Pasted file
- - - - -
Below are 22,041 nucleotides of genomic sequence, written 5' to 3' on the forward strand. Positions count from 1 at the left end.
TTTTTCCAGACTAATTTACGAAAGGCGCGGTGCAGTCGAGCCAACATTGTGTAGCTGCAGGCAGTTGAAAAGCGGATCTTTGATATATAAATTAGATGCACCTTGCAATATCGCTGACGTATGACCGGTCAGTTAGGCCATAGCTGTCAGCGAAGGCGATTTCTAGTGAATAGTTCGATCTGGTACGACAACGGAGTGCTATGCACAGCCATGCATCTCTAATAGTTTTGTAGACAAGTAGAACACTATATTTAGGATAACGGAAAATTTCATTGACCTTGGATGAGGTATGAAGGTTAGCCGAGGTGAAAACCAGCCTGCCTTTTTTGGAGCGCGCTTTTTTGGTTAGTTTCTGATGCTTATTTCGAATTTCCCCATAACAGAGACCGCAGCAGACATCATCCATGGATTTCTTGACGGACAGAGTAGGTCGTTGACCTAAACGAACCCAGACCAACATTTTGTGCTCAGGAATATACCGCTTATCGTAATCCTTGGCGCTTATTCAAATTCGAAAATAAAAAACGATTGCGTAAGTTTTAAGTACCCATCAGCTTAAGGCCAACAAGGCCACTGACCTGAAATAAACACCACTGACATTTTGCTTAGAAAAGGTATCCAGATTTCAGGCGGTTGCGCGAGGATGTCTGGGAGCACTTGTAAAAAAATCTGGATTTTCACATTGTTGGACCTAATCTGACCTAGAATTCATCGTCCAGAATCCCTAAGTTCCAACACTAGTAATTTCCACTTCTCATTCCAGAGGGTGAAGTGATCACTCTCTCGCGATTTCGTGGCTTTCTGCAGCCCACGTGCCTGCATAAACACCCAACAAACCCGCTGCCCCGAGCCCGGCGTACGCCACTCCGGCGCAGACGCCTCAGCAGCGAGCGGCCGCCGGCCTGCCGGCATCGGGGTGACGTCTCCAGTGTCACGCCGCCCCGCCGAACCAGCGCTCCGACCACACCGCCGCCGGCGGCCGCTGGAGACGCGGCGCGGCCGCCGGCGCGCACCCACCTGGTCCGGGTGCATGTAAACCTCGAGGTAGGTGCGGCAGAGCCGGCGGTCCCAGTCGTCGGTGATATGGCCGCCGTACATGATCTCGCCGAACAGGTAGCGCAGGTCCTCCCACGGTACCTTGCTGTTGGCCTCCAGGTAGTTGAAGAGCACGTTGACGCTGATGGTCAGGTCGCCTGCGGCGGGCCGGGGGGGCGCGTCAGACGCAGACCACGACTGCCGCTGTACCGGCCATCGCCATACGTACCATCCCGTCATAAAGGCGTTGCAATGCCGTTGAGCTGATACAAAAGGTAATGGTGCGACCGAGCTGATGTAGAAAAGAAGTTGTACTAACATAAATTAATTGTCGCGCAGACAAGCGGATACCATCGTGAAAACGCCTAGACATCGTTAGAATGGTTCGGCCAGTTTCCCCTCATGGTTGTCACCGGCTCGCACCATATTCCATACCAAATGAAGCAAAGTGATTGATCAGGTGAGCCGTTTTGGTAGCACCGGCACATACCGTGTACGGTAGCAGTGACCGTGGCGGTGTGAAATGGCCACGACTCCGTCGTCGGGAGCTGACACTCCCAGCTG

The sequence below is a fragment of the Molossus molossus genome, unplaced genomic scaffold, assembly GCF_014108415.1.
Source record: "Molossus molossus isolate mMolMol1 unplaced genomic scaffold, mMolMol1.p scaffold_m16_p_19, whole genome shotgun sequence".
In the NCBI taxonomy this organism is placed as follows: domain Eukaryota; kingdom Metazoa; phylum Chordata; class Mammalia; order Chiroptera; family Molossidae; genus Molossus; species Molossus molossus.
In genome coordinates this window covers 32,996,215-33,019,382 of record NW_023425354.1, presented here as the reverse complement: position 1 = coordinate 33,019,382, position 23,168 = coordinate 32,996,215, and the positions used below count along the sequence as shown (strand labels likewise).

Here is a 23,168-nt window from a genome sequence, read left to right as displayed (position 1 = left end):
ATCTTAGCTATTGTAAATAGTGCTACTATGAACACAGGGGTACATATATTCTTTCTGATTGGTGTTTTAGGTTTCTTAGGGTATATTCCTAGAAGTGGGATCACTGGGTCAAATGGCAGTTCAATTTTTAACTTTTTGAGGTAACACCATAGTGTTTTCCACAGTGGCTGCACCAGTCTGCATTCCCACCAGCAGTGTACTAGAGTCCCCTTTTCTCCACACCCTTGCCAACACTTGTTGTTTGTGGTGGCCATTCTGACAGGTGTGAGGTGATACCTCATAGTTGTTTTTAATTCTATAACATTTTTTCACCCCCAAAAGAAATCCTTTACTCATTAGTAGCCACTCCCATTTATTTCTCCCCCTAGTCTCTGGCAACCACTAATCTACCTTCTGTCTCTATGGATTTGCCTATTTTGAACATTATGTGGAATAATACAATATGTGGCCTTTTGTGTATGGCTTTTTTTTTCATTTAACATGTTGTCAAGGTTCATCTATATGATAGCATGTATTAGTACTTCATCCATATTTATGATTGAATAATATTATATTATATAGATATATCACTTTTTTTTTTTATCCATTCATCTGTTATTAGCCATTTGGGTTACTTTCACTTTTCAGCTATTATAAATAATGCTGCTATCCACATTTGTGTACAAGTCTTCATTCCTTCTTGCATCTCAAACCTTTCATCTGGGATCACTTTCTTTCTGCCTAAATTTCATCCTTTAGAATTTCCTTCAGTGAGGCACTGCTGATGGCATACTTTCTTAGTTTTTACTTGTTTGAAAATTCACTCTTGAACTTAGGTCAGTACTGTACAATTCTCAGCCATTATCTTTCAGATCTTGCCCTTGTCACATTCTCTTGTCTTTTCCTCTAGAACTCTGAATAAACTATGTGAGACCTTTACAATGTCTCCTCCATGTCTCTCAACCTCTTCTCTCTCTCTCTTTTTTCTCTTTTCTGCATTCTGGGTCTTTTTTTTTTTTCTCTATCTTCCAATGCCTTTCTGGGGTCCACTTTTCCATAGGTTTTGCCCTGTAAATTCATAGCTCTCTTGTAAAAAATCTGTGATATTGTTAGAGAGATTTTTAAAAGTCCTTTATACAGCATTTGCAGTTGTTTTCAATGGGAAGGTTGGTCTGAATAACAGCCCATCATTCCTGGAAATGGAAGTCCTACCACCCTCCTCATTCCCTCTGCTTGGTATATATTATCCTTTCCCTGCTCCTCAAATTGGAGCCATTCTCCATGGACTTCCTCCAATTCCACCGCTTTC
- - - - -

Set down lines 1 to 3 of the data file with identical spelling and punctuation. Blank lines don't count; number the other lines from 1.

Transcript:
Below are 22,041 nucleotides of genomic sequence, written 5' to 3' on the forward strand. Positions count from 1 at the left end.
TTTTTCCAGACTAATTTACGAAAGGCGCGGTGCAGTCGAGCCAACATTGTGTAGCTGCAGGCAGTTGAAAAGCGGATCTTTGATATATAAATTAGATGCACCTTGCAATATCGCTGACGTATGACCGGTCAGTTAGGCCATAGCTGTCAGCGAAGGCGATTTCTAGTGAATAGTTCGATCTGGTACGACAACGGAGTGCTATGCACAGCCATGCATCTCTAATAGTTTTGTAGACAAGTAGAACACTATATTTAGGATAACGGAAAATTTCATTGACCTTGGATGAGGTATGAAGGTTAGCCGAGGTGAAAACCAGCCTGCCTTTTTTGGAGCGCGCTTTTTTGGTTAGTTTCTGATGCTTATTTCGAATTTCCCCATAACAGAGACCGCAGCAGACATCATCCATGGATTTCTTGACGGACAGAGTAGGTCGTTGACCTAAACGAACCCAGACCAACATTTTGTGCTCAGGAATATACCGCTTATCGTAATCCTTGGCGCTTATTCAAATTCGAAAATAAAAAACGATTGCGTAAGTTTTAAGTACCCATCAGCTTAAGGCCAACAAGGCCACTGACCTGAAATAAACACCACTGACATTTTGCTTAGAAAAGGTATCCAGATTTCAGGCGGTTGCGCGAGGATGTCTGGGAGCACTTGTAAAAAAATCTGGATTTTCACATTGTTGGACCTAATCTGACCTAGAATTCATCGTCCAGAATCCCTAAGTTCCAACACTAGTAATTTCCACTTCTCATTCCAGAGGGTGAAGTGATCACTCTCTCGCGATTTCGTGGCTTTCTGCAGCCCACGTGCCTGCATAAACACCCAACAAACCCGCTGCCCCGAGCCCGGCGTACGCCACTCCGGCGCAGACGCCTCAGCAGCGAGCGGCCGCCGGCCTGCCGGCATCGGGGTGACGTCTCCAGTGTCACGCCGCCCCGCCGAACCAGCGCTCCGACCACACCGCCGCCGGCGGCCGCTGGAGACGCGGCGCGGCCGCCGGCGCGCACCCACCTGGTCCGGGTGCATGTAAACCTCGAGGTAGGTGCGGCAGAGCCGGCGGTCCCAGTCGTCGGTGATATGGCCGCCGTACATGATCTCGCCGAACAGGTAGCGCAGGTCCTCCCACGGTACCTTGCTGTTGGCCTCCAGGTAGTTGAAGAGCACGTTGACGCTGATGGTCAGGTCGCCTGCGGCGGGCCGGGGGGGCGCGTCAGACGCAGACCACGACTGCCGCTGTACCGGCCATCGCCATACGTACCATCCCGTCATAAAGGCGTTGCAATGCCGTTGAGCTGATACAAAAGGTAATGGTGCGACCGAGCTGATGTAGAAAAGAAGTTGTACTAACATAAATTAATTGTCGCGCAGACAAGCGGATACCATCGTGAAAACGCCTAGACATCGTTAGAATGGTTCGGCCAGTTTCCCCTCATGGTTGTCACCGGCTCGCACCATATTCCATACCAAATGAAGCAAAGTGATTGATCAGGTGAGCCGTTTTGGTAGCACCGGCACATACCGTGTACGGTAGCAGTGACCGTGGCGGTGTGAAATGGCCACGACTCCGTCGTCGGGAGCTGACACTCCCAGCTG

The sequence below is a fragment of the Molossus molossus genome, unplaced genomic scaffold, assembly GCF_014108415.1.